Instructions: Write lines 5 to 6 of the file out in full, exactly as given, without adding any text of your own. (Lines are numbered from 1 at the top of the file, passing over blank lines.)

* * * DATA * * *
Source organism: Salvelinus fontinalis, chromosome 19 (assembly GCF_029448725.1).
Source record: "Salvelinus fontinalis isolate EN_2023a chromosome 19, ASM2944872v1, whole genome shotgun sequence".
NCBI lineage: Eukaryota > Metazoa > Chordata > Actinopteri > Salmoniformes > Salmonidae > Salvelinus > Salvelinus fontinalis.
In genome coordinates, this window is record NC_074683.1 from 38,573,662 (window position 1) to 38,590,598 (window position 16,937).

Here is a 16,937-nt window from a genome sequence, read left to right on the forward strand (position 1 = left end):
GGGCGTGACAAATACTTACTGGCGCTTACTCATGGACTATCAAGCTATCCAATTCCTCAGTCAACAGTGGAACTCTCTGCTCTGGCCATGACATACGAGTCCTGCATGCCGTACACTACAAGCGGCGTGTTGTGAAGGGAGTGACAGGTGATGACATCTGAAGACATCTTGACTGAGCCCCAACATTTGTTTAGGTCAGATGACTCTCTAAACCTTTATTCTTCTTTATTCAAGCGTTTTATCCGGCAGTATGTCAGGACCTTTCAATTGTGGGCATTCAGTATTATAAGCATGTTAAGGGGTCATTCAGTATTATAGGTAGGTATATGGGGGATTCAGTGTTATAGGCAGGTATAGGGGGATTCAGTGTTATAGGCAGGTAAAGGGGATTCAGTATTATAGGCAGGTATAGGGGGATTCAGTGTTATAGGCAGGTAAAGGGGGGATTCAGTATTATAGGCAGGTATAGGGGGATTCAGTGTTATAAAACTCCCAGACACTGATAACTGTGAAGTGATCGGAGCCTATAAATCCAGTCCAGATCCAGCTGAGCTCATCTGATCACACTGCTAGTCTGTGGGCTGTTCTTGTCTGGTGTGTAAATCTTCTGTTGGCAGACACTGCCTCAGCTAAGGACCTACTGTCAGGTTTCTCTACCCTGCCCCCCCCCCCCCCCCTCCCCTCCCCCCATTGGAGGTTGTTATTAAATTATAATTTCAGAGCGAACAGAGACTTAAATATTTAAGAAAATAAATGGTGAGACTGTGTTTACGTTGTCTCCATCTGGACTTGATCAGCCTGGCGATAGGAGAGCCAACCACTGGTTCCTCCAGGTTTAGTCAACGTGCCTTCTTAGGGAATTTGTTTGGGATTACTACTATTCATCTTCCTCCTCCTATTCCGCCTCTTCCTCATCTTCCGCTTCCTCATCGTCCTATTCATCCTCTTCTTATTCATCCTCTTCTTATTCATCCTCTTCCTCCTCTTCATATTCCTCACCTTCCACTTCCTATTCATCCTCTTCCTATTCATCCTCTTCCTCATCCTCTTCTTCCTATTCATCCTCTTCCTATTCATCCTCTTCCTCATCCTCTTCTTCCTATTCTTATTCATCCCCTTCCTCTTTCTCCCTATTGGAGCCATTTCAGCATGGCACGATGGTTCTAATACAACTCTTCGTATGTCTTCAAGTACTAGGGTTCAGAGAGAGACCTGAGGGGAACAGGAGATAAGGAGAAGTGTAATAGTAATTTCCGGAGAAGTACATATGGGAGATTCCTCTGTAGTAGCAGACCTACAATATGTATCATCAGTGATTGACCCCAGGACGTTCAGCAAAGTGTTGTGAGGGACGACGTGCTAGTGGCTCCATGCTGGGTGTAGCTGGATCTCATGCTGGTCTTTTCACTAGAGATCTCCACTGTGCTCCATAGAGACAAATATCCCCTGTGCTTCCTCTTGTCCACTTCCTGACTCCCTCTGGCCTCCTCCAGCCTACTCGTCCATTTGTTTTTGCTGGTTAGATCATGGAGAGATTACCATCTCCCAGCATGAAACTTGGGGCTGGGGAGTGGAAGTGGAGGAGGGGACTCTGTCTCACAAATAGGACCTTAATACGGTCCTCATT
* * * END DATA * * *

Here is a 16,937-nt window from a genome sequence, read left to right on the forward strand (position 1 = left end):
GGGCGTGACAAATACTTACTGGCGCTTACTCATGGACTATCAAGCTATCCAATTCCTCAGTCAACAGTGGAACTCTCTGCTCTGGCCATGACATACGAGTCCTGCATGCCGTACACTACAAGCGGCGTGTTGTGAAGGGAGTGACAGGTGATGACATCTGAAGACATCTTGACTGAGCCCCAACATTTGTTTAGGTCAGATGACTCTCTAAACCTTTATTCTTCTTTATTCAAGCGTTTTATCCGGCAGTATGTCAGGACCTTTCAATTGTGGGCATTCAGTATTATAAGCATGTTAAGGGGTCATTCAGTATTATAGGTAGGTATATGGGGGATTCAGTGTTATAGGCAGGTATAGGGGGATTCAGTGTTATAGGCAGGTAAAGGGGATTCAGTATTATAGGCAGGTATAGGGGGATTCAGTGTTATAGGCAGGTAAAGGGGGGATTCAGTATTATAGGCAGGTATAGGGGGATTCAGTGTTATAAAACTCCCAGACACTGATAACTGTGAAGTGATCGGAGCCTATAAATCCAGTCCAGATCCAGCTGAGCTCATCTGATCACACTGCTAGTCTGTGGGCTGTTCTTGTCTGGTGTGTAAATCTTCTGTTGGCAGACACTGCCTCAGCTAAGGACCTACTGTCAGGTTTCTCTACCCTGCCCCCCCCCCCCCCCCTCCCCTCCCCCCATTGGAGGTTGTTATTAAATTATAATTTCAGAGCGAACAGAGACTTAAATATTTAAGAAAATAAATGGTGAGACTGTGTTTACGTTGTCTCCATCTGGACTTGATCAGCCTGGCGATAGGAGAGCCAACCACTGGTTCCTCCAGGTTTAGTCAACGTGCCTTCTTAGGGAATTTGTTTGGGATTACTACTATTCATCTTCCTCCTCCTATTCCGCCTCTTCCTCATCTTCCGCTTCCTCATCGTCCTATTCATCCTCTTCTTATTCATCCTCTTCTTATTCATCCTCTTCCTCCTCTTCATATTCCTCACCTTCCACTTCCTATTCATCCTCTTCCTATTCATCCTCTTCCTCATCCTCTTCTTCCTATTCATCCTCTTCCTATTCATCCTCTTCCTCATCCTCTTCTTCCTATTCTTATTCATCCCCTTCCTCTTTCTCCCTATTGGAGCCATTTCAGCATGGCACGATGGTTCTAATACAACTCTTCGTATGTCTTCAAGTACTAGGGTTCAGAGAGAGACCTGAGGGGAACAGGAGATAAGGAGAAGTGTAATAGTAATTTCCGGAGAAGTACATATGGGAGATTCCTCTGTAGTAGCAGACCTACAATATGTATCATCAGTGATTGACCCCAGGACGTTCAGCAAAGTGTTGTGAGGGACGACGTGCTAGTGGCTCCATGCTGGGTGTAGCTGGATCTCATGCTGGTCTTTTCACTAGAGATCTCCACTGTGCTCCATAGAGACAAATATCCCCTGTGCTTCCTCTTGTCCACTTCCTGACTCCCTCTGGCCTCCTCCAGCCTACTCGTCCATTTGTTTTTGCTGGTTAGATCATGGAGAGATTACCATCTCCCAGCATGAAACTTGGGGCTGGGGAGTGGAAGTGGAGGAGGGGACTCTGTCTCACAAATAGGACCTTAATACGGTCCTCATT